Advancing into absurdity:
As such, perhaps pride got the better of me, and I challenged Pastor Meadows to find even one instance where the Church proclaimed the Pope to be “Lord and God” as he stated in his post. He took me up on it and posted this link for my perusal:
After reading through it in it’s entirety, here is what I can summarize: there was a papal document that was published with a gloss (commentary). In the earliest versions, and several of the reproductions of this document there is a consistent referral to the pope as “our Lord the Pope.” However, some later re-printings had the wording “our Lord god the Pope.” This wording was found, as the writer of the article admits, not in the authoritative papal statement, but rather in the commentary. So far as I know from my vigilant internet scouring, there is no other instance of this.
Now, according to this website, the Catholic response to this was that it must have been a scribal error. Catholics will admit that this is very odd. This website (a protestant source) would have us believe that rather than being a scribal error, it was in fact some sort of slip of the tongue betraying our “TRUE feelings.”
In favor of the scribal error response: because in the life of the church we are constantly using the phrase “Our Lord God” not in reference to the Pope, but in reference to God, it is quite possible that a scribe, in attempting to write “Our Lord the Pope” accidentally wrote, “Our Lord God the Pope.” The other difficulty I have here, is that this is something that is not authoritative. So saying that something should be made of this, which Catholics themselves admit to be an irregularity, seems a bit foolish. I have heard protestants, in Bible study, insist that to avoid a “Catholic” interpretation of a passage, are fully willing to embrace Arianism. Does this mean that they have slipped up and the whole of Protestantism is therefore corrupt because someone leading a study insisted on this heresy?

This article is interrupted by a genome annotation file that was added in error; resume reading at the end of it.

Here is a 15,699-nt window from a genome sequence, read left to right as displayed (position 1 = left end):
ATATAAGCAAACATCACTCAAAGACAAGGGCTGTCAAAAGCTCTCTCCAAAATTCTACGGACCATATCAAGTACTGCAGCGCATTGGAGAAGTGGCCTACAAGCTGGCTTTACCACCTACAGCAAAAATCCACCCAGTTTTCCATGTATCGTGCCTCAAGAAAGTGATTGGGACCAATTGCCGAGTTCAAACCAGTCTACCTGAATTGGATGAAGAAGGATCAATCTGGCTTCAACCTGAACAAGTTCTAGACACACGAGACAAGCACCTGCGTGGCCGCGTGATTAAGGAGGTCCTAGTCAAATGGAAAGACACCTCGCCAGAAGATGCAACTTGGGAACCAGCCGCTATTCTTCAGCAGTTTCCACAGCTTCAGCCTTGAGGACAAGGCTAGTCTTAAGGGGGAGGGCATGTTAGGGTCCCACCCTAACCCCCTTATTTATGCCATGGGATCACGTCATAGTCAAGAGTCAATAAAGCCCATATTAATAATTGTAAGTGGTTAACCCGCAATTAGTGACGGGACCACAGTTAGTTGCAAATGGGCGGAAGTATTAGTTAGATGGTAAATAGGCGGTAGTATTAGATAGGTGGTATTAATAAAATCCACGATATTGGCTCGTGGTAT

Even if it is not a scribal error, which according to the website poster (protestant) is not possible, this person seems to be making a mountain out of a mole-hill – pretending that somehow a commentary of which there are multiple copies to be found, proves that Catholics worship the Pope rather than that it is what it is: some weird aberration from the rest of Catholic teaching.
Further down on this site, beyond the “Our Lord God the Pope” documents, the writer also seems to try to make a great proof against the church by posting John Foxe’s “version” of the Unam Sanctam (which has since been promulgated throughout the internet by anti-Catholics) claiming it to actually be the verbiage of the Unam Sanctam (this is the kind of sketchy “reporting” I’m talking about, people!)
Wrapping it up:
In a few final jabs, Pastor Meadows suggests that we as Catholics have all been “duped” into following a string of anti-Christs. Can I just ask this: if the Catholic world does not regard the pope as anything other than a man holding an office that Christ himself instituted in the Scripture, wouldn’t it be the Pope who is then the “dupe?” If he is hoping to be worshiped and regarded as a God, he’s apparently doing a very bad job of it! If he has set himself up as a rival to Christ, even secretly, then why does he always point us back to Christ in everything?
He also said that if we as Catholics will hold to CCC #882, that we are then admitting that we have placed the Pope as an idol, rather than worship Christ….I fail to see that. Probably because 1) it doesn’t say that, and 2) CCC #871-882 make it very clear that any authority the Pope has he receives from Christ. I’ve already demonstrated this with St. Francis above, and the Catechism is in full agreement with this. So, no, believing #882 does not make one worship the Pope. Perhaps Pastor Meadows, who has “studied the Catholic Church” for “many years” should have his reading comprehension checked. I hate to say it, but I repeat Pastor Meadow’s words back to himself:
“Even when irrefutable evidence is simply and plainly held up before your very eyes, you will not acknowledge the truth. “None so blind as those that will not see.” Grace alone enlightened me, and I pray the same blessing for you.”
I do not have a great animosity for Pastor Meadows or the RBC – I grew up in those churches. And while my discovery of the Catholic Church made me realize that I had been deceived on so many counts, I do not fault my pastor or Pastor Meadows individually. I fault the entirety of the anti-Catholic tradition.
“It is impossible to be just to the Catholic Church. The moment men cease to pull against it they feel a tug towards it. The moment they cease to shout it down they begin to listen to it with pleasure. The moment they try to be fair to it they begin to be fond of it. But when that affection has passed a certain point it begins to take on the tragic and menacing grandeur of a great love affair.”
— G.K. Chesterton